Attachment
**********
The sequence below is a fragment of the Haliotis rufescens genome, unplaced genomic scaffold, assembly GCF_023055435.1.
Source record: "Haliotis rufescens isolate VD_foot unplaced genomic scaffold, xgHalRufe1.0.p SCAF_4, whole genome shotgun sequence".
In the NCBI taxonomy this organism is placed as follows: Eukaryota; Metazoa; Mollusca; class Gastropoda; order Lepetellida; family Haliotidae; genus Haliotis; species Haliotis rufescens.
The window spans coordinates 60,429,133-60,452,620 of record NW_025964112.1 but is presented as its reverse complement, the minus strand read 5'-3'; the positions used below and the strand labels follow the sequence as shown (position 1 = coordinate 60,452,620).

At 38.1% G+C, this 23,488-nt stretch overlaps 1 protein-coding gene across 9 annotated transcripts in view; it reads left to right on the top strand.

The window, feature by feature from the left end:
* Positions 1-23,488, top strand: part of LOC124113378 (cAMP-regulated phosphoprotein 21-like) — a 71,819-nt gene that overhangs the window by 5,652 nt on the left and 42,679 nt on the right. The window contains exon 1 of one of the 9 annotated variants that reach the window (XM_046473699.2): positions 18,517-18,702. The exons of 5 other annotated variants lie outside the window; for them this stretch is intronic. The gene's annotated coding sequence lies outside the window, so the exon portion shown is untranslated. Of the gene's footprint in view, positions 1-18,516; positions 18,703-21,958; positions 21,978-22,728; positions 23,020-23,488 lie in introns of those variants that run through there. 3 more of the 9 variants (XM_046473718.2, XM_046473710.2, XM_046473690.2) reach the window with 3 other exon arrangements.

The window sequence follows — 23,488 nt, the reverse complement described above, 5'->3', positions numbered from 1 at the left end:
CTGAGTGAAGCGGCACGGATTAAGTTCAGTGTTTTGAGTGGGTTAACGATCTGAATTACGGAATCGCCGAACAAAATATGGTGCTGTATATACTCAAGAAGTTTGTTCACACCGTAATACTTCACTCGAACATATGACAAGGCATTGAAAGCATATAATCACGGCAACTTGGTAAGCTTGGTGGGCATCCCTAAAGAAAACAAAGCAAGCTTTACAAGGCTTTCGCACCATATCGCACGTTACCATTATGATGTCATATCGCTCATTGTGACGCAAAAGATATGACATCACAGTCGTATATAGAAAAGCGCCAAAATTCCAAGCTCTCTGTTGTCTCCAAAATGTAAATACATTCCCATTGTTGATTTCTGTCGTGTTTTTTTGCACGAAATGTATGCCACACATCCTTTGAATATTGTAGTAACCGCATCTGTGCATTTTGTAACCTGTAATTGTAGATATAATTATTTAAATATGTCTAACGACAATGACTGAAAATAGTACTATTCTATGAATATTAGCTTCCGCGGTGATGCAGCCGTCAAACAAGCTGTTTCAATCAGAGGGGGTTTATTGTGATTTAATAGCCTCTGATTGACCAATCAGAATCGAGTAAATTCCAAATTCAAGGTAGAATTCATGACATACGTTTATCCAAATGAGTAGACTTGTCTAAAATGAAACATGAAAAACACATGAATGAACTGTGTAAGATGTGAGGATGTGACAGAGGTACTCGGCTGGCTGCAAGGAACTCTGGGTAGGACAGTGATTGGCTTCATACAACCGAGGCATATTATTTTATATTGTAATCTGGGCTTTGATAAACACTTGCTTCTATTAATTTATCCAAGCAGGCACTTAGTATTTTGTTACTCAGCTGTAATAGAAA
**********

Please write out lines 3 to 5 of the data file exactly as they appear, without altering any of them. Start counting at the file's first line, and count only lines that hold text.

In the NCBI taxonomy this organism is placed as follows: Eukaryota; Metazoa; Mollusca; class Gastropoda; order Lepetellida; family Haliotidae; genus Haliotis; species Haliotis rufescens.
The window spans coordinates 60,429,133-60,452,620 of record NW_025964112.1 but is presented as its reverse complement, the minus strand read 5'-3'; the positions used below and the strand labels follow the sequence as shown (position 1 = coordinate 60,452,620).

At 38.1% G+C, this 23,488-nt stretch overlaps 1 protein-coding gene across 9 annotated transcripts in view; it reads left to right on the top strand.